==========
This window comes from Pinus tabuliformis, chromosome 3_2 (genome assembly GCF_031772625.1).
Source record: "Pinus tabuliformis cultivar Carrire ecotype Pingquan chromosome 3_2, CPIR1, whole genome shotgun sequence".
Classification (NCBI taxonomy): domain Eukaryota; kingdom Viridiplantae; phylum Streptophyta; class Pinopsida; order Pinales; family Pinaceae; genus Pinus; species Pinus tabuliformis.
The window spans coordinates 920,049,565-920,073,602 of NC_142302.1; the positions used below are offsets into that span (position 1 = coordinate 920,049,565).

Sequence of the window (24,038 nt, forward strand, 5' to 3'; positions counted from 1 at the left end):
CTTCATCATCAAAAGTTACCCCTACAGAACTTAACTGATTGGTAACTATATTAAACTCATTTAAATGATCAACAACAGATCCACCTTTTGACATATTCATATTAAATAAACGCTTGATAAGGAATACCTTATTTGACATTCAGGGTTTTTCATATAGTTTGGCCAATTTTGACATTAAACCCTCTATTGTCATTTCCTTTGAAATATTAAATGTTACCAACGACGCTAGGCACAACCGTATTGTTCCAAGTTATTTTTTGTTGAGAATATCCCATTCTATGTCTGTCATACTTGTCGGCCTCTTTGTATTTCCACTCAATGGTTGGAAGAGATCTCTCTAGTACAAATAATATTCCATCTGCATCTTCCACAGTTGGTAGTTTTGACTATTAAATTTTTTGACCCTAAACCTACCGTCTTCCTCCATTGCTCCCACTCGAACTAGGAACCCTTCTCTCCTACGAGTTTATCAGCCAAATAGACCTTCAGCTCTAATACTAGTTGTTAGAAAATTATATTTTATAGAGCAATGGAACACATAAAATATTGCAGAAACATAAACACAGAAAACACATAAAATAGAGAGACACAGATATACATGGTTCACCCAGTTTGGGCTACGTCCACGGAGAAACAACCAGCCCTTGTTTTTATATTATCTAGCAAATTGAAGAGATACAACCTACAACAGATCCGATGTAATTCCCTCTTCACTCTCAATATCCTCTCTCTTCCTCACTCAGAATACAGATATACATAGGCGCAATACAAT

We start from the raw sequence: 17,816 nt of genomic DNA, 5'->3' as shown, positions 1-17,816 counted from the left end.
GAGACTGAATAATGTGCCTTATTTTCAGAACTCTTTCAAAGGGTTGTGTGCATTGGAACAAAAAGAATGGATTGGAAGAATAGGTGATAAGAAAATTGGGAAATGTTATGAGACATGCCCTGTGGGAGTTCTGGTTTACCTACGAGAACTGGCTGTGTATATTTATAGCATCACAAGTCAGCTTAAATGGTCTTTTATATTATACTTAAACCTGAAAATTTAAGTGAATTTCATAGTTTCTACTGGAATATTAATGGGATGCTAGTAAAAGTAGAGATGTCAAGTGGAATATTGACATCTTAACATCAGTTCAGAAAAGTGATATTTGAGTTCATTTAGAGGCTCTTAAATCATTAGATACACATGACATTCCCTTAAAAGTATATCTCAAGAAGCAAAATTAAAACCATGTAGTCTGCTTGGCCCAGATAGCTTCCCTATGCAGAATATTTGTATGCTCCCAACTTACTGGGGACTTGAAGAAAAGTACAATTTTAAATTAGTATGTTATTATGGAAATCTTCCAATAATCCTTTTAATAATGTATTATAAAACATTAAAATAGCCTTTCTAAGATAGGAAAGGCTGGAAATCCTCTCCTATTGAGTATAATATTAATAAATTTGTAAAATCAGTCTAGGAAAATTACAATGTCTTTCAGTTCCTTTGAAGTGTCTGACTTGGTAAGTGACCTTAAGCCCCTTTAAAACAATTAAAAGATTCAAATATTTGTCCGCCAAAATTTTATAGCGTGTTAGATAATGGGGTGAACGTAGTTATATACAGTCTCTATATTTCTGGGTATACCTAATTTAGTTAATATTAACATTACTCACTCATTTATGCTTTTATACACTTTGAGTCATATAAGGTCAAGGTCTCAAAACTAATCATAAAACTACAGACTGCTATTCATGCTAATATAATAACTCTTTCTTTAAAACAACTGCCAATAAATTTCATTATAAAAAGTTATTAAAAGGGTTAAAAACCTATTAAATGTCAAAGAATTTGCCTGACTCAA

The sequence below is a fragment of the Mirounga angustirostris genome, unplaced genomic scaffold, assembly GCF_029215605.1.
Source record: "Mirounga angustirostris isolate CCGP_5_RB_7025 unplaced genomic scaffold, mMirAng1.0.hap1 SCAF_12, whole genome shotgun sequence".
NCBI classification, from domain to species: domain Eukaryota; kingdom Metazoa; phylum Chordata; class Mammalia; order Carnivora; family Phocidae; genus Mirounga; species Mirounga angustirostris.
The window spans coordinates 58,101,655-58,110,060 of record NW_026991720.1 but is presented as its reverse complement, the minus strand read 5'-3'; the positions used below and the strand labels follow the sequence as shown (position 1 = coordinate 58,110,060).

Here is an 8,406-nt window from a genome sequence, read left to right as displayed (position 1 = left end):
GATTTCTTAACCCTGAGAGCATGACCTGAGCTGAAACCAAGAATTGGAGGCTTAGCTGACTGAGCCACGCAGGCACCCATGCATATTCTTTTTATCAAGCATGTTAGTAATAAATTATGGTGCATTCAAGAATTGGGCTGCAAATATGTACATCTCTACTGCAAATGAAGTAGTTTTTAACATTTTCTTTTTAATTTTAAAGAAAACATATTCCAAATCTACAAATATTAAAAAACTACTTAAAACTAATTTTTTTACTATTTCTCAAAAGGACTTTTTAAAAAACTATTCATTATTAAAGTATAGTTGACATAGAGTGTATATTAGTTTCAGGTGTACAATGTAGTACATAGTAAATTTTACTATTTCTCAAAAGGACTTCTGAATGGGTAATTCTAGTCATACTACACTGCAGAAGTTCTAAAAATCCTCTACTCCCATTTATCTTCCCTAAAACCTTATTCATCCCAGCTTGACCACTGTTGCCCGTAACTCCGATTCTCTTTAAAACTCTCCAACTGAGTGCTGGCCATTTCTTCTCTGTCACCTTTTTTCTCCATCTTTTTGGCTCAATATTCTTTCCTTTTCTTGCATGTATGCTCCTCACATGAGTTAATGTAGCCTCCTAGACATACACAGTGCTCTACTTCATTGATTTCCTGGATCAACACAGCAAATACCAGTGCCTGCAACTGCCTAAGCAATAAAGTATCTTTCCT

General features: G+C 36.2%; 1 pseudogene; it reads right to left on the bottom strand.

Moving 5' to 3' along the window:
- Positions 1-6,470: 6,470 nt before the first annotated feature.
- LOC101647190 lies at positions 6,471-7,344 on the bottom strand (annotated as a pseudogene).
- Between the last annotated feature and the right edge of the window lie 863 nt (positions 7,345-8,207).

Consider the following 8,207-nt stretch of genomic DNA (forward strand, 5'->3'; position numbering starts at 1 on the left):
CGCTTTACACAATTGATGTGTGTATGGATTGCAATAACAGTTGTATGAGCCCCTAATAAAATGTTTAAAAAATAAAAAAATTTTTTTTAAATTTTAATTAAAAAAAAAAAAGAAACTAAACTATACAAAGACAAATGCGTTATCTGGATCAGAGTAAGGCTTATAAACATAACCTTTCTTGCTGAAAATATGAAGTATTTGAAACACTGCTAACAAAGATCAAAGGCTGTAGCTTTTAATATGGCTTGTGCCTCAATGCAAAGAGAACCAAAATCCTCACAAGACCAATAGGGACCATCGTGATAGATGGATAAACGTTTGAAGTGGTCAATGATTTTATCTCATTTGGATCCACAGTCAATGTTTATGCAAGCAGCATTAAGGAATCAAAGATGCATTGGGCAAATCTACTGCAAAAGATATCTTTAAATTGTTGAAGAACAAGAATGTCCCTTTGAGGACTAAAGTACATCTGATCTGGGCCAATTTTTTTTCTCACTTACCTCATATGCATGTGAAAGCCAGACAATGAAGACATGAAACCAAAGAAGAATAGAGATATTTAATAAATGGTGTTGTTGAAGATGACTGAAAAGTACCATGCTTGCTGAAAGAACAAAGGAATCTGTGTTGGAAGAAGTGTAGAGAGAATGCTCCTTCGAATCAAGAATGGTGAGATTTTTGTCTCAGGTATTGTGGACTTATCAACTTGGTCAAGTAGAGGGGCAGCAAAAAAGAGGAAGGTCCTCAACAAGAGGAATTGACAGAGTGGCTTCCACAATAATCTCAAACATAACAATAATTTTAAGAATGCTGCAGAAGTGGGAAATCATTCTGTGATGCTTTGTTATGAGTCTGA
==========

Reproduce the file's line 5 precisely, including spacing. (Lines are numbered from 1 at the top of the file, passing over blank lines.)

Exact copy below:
Sequence of the window (24,038 nt, forward strand, 5' to 3'; positions counted from 1 at the left end):